View Full Version : Newbie needs advice

28-Oct-2014, 14:33
Hi folks I've been reading the threads. I am excited about scanning and printing my 4X5 film. Hopefully simple questions: Should I shoot slides or negatives? What yields best final output on large prints? (24x30) Which is easiest to work with from scanning to Photoshop editing? I guess I could try for myself but trust in all of your vast experience. Thanks so much in advance!

28-Oct-2014, 15:24
Welcome to the LF Forums!

Should I shoot slides or negatives?

I use both. The type I use depends upon many factors: Dynamic range of the scene, the contrast I want in the print, color reproduction, etc. My advice is to try both types and see which suits your style.

What yields best final output on large prints? (24x30)

"Best" is a nebulous attribute. The final output in print depends upon the quality of the original exposure, the care taken for the scan (and the quality of the scan) along with the quality of the Photo Shop work. I think the best answer is to experiment and see for yourself because there are so many variables.

Which is easiest to work with from scanning to Photoshop editing?

Personally, I find scanning and editing of transparencies to be much easier than color negative. The nice thing about transparencies is that you can readily see your starting point before scanning. With color neg you have to scan and convert to a positive image before you can see how things look.

The bottom line is, in my humble opinion at least, is to do your research and then experiment to see which material will give you the look you want.

Have fun while you do your explorations!


Jim Andrada
28-Oct-2014, 18:27
It's getting harder and harder to find labs to run the E-6 process for transparencies. My local lab still does it but only one day a week. They run C-41 for negatives every day. Of course if you want to do it yourself the chemicals for both are readily available.

I've had good luck standardizing on Ektar 100 for color. It scans well. In my experience you do have to be a bit careful not to overexpose if you want the best results.

28-Oct-2014, 19:16
It will depend your scanner for the most part.
If you scan on an imacon - shoot negatives, thats what the machine was designed to scan, and if you go with reversal film, you will find that even the best metered and processed shots, loose a lot of detail in both sides of the range, whereas negatives have more and more and more.

If you scan on a real drum scanner, slides are OK, but negatives are easier to use (for the same reasons above).

If you scan on a flatbed, it does not really matter.

Alan Gales
29-Oct-2014, 11:16
A lot of us use a flatbed scanner like the Epson 750 for posting to the internet or small enlargements and then send our negatives out for a better scan for the occasional big enlargement. Of course some on here do own better scanners and even drum scanners.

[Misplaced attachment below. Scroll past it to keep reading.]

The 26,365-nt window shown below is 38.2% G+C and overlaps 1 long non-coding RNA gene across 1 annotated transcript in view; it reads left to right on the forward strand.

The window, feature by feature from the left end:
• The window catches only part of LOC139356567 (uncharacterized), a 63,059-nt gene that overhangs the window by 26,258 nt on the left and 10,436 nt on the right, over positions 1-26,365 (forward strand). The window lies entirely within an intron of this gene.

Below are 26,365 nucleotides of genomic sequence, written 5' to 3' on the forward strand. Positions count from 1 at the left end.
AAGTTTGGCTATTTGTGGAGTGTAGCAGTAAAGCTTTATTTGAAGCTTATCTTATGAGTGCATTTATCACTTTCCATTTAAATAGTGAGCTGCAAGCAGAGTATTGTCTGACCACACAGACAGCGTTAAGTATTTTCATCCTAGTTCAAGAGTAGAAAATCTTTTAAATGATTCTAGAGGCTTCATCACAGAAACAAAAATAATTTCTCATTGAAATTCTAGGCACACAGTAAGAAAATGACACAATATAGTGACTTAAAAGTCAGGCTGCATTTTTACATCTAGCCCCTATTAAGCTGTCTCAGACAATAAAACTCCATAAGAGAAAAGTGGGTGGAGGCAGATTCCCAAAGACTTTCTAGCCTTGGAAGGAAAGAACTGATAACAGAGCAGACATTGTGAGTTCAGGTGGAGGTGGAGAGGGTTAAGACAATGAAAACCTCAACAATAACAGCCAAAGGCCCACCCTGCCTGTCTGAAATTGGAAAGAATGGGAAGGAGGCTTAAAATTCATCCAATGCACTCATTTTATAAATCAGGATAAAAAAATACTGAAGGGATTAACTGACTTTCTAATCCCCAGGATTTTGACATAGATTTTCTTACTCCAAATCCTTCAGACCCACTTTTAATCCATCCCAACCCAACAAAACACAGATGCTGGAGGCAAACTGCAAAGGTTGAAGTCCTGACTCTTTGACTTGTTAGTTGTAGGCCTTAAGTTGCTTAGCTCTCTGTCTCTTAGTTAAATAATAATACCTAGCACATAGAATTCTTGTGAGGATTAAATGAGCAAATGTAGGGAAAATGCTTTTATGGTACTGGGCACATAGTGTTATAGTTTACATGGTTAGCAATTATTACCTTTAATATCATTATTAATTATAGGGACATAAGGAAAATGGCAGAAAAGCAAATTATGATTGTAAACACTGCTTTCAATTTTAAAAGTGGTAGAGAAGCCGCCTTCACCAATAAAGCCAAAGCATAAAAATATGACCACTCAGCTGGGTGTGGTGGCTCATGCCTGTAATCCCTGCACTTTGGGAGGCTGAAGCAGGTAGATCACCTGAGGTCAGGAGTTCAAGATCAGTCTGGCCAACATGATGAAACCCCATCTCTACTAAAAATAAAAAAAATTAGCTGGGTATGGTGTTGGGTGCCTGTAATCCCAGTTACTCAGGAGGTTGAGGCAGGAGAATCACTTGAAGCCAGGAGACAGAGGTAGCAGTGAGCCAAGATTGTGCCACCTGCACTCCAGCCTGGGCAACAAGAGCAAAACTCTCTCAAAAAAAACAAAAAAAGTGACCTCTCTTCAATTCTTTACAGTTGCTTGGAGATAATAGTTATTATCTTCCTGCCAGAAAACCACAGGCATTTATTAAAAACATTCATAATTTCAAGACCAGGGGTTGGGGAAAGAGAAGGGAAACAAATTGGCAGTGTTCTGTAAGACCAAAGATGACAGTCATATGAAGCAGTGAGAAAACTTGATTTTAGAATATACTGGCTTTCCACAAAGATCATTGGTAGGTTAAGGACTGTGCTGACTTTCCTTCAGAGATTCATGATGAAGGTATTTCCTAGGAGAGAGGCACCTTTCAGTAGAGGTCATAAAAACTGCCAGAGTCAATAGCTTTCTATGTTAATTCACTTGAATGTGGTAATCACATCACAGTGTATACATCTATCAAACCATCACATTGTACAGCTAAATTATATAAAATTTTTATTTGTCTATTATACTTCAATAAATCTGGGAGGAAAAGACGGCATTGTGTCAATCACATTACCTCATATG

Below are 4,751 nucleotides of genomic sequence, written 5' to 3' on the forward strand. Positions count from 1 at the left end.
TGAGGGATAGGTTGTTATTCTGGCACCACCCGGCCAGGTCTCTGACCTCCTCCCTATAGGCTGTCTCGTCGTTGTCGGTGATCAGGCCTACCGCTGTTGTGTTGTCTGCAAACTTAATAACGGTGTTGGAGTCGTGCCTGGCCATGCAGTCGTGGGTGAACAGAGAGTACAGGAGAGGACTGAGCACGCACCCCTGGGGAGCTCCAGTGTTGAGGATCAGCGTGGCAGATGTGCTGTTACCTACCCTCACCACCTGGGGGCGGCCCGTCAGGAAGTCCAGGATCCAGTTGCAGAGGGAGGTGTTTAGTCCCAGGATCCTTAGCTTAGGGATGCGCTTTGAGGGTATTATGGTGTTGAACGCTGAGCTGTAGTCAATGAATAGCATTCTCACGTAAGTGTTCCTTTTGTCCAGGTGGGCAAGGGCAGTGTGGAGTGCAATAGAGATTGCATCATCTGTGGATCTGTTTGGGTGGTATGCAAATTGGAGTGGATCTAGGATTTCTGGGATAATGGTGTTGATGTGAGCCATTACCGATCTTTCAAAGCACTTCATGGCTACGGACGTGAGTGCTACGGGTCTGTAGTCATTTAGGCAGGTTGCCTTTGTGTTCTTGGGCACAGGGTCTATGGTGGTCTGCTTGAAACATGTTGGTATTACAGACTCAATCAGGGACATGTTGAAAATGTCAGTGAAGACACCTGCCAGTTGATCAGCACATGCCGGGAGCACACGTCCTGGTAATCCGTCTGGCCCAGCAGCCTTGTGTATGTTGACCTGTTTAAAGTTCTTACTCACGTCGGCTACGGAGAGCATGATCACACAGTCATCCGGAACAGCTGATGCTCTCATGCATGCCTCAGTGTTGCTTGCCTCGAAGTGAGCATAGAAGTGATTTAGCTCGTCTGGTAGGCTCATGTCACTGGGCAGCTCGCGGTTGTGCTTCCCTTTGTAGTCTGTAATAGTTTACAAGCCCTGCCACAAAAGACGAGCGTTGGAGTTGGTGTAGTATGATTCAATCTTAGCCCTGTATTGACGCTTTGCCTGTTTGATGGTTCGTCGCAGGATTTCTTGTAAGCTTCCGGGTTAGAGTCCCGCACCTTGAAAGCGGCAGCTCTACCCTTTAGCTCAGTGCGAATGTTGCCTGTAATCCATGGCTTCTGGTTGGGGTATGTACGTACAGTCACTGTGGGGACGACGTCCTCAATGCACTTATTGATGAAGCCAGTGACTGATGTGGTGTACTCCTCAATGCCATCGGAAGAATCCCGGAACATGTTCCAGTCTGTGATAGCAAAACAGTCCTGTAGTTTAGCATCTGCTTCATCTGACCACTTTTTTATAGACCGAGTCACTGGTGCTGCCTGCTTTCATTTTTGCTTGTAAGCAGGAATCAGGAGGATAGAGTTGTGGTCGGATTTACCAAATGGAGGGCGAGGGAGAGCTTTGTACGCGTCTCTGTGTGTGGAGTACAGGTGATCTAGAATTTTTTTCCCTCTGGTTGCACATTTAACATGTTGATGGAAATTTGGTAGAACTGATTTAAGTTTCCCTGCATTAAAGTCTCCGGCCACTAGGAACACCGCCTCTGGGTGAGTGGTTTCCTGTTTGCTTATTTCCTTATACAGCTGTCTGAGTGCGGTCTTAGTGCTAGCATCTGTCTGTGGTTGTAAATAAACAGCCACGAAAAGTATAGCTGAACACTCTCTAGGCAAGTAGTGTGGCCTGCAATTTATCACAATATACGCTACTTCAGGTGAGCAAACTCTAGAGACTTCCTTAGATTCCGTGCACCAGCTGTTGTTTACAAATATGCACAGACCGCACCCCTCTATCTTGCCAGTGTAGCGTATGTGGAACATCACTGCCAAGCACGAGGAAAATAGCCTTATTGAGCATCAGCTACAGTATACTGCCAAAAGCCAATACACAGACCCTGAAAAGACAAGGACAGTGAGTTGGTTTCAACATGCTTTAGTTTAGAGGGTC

A drum scan is the absolute best but can vary in quality due to the skill of the operator.

Lenny Eiger
30-Oct-2014, 10:27
I think it has more to do with what you are shooting. The 100-160 speed films have tight grain are are excellent in both categories. Color negative is a little better for images that have a lot of color in them, where the image is about the color. There is a bit more range. Transparency is good for all-purpose shooting where the subject is something you are looking at. And then there's b&w....

A 30 inch print is expensive... if you are new to things I might try something a bit smaller and get my printmaking skills up a bit...


john borrelli
30-Oct-2014, 17:00
I would try color slide film.

Unfortunately, the reason I got into 4X5 was Fuji Velvia 50 which is now not really available. Put the 100 speed slide of your choice on your light box and then try to come as close to it as you can in your scan and print. Sorry, but your print, using entry level equipment, will not look as nice as your original.

If you are using the typical Epson flatbed go for 8X10 or 11X14 inch prints. The real advantage to slides is the ability to see the original and then trying to match it in the print. In my opinion, most stock entry level scanners and digital darkroom equipment (like entry level 13X19 inch Epson or Canon ink jet printers) were made to work best with color slide originals and glossy papers, so this is a natural place to start. In my opinion, I would leave the 24X30 stuff for larger formats.

30-Oct-2014, 19:27
Which is easiest to work with from scanning to Photoshop editing?

Color negative is cheaper, has a larger latitude, is easier to handle, easier to expose, cheaper to process, easier to scan due to more detail and better exposure, and this easier to print.

30-Oct-2014, 19:53
Thanks to everybody for your great help! It looks like working with slides is initially easier but negatives will yield better(more options) results. I'm gonna try negatives first.